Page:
The Tangled Web of Interest Rates, Mortgage Rates, And The Economy
One of the prime considerations when a person is looking to refinance or buy a house is the prevailing mortgage rate in the housing market. This is because the mortgage rate has a direct economic impact on the borrower's disposable income and liability. The mortgage rate an individual chooses determines the future outflow of money to the bank or some other lending agency. There are two components of a mortgage payment. One is the pure interest to be paid on the outstanding loan balance, while the other is the portion of the principle that is repaid along with the interest, so that the loan balance gradually reduces. (For more, see: When (And When Not) To Refinance Your Mortgage.)
Interwoven: Economy, Interest Rate & Mortgage Rate
The economy, interest rates, and mortgage rates are interwoven, with the US Federal Reserve having a direct (and derivative) effect on each of these. The Fed's policies are based on the economic situation in the US. The Federal Open Market Committee (FOMC), which can be called Fed's decision-making arm, assesses the US' economic health, based on quality data by various reliable agencies. Based on what the FOMC believes about the economic condition (like growth, inflation, employment), the Fed decides its rates. The federal funds rate is one of the key policy rates, and the other crucial monetary interest rates, like the discount rate and the prime rate, are influenced by the fed funds rate set by the Federal Reserve.
When the Federal Reserve keeps the federal funds rate at low levels, it percolates through the entire US economy through other interest rates that make borrowing for people and businesses cheaper. It encourages people to take consumer loans to spend, and businesses are induced to borrow for expansion and other purposes—all of which helps to stimulate the economic growth and increase employment. There are situations like very high inflation when the central bank increases the interest rates in order to control the money supply in the economy. The target for the federal funds rate was as high as 20% in the inflationary early 1980s; the rate has declined steadily since then. The FOMC has maintained a target range for the federal funds rate at a record low of 0% to 0.25% from December 2008 onward, to combat the Great Recession which hit the US economy in 2008-09. (Related reading, see: The Fed's New Tools For Manipulating The Economy.)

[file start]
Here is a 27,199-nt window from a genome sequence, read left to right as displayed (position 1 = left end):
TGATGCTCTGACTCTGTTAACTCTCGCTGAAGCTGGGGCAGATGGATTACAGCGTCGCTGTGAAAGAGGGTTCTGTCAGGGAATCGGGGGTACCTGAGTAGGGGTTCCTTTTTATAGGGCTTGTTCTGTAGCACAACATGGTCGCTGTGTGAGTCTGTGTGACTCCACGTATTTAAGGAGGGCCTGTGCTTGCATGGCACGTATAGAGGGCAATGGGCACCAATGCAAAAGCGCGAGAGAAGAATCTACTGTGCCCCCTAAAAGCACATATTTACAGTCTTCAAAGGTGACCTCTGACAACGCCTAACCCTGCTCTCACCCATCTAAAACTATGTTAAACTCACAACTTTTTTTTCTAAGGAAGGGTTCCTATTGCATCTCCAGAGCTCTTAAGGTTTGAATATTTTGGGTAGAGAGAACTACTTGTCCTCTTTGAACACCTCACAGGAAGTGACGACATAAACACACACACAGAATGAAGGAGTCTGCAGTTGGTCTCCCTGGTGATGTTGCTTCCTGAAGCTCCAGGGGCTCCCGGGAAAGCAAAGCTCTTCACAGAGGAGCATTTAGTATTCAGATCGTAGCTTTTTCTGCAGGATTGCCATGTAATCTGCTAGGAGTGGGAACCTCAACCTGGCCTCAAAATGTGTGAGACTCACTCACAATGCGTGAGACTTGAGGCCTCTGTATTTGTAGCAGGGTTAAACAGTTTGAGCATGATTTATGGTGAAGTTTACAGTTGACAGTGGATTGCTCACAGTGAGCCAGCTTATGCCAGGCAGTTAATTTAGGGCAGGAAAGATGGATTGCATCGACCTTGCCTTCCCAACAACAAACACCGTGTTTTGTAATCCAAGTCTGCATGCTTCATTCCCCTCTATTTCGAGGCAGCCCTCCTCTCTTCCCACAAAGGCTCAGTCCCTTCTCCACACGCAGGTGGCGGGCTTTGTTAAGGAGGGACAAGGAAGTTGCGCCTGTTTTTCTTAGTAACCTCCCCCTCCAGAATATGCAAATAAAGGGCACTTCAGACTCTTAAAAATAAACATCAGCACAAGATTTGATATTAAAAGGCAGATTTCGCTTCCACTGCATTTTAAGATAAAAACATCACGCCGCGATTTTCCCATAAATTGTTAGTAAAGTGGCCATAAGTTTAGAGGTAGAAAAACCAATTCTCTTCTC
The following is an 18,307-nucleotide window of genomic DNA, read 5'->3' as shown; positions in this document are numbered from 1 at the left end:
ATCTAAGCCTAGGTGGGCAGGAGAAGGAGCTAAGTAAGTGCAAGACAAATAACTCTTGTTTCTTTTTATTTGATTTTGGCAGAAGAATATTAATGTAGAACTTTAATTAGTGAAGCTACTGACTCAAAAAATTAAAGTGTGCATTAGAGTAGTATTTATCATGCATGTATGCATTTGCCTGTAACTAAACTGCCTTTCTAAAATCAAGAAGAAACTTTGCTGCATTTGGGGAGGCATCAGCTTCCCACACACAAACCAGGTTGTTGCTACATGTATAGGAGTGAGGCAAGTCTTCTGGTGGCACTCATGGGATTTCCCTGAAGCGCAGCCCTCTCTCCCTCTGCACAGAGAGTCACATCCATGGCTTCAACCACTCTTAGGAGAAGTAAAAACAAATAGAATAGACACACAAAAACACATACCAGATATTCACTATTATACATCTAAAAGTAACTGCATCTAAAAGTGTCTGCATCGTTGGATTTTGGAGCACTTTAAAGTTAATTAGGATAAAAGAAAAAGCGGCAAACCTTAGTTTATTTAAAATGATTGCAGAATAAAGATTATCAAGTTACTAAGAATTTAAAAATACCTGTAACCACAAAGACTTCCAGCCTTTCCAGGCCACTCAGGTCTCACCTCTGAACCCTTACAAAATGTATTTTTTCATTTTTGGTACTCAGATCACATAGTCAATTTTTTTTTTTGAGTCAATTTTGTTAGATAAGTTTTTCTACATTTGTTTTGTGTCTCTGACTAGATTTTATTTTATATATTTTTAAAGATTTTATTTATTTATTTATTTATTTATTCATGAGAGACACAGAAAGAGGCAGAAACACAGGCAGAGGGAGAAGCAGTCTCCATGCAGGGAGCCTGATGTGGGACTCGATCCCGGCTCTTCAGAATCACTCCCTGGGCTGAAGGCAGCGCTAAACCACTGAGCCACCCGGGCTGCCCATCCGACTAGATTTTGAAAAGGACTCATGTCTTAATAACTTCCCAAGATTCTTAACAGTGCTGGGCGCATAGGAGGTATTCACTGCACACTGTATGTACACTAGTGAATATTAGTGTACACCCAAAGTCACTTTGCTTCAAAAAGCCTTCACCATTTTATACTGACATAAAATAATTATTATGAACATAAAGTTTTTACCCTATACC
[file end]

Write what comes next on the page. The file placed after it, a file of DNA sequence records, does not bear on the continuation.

The change in the fed funds rate is transmitted through the open market operations (OMOs) (i.e., buying or selling of US Treasury bonds). If the Fed aims to increase the money supply in the economy, then it buys bonds, giving out cash in exchange. When Fed buys bonds, bond prices move up and the resultant increase in the money supply makes borrowing cheaper, bringing the interest rates down. Conversely, if the Fed aims to squeeze the excess money supply, then it sells bonds and receives cash. Selling bonds decreases bond prices, at the same time a decrease in money supply, or less money circulating in the economy, makes borrowing more expensive pushing interest rates upward. As a rule of thumb, bond prices and interest rates move in opposite directions. (For more, see: Why Do Interest Rates Tend To Have An Inverse Relationship With Bond Prices?)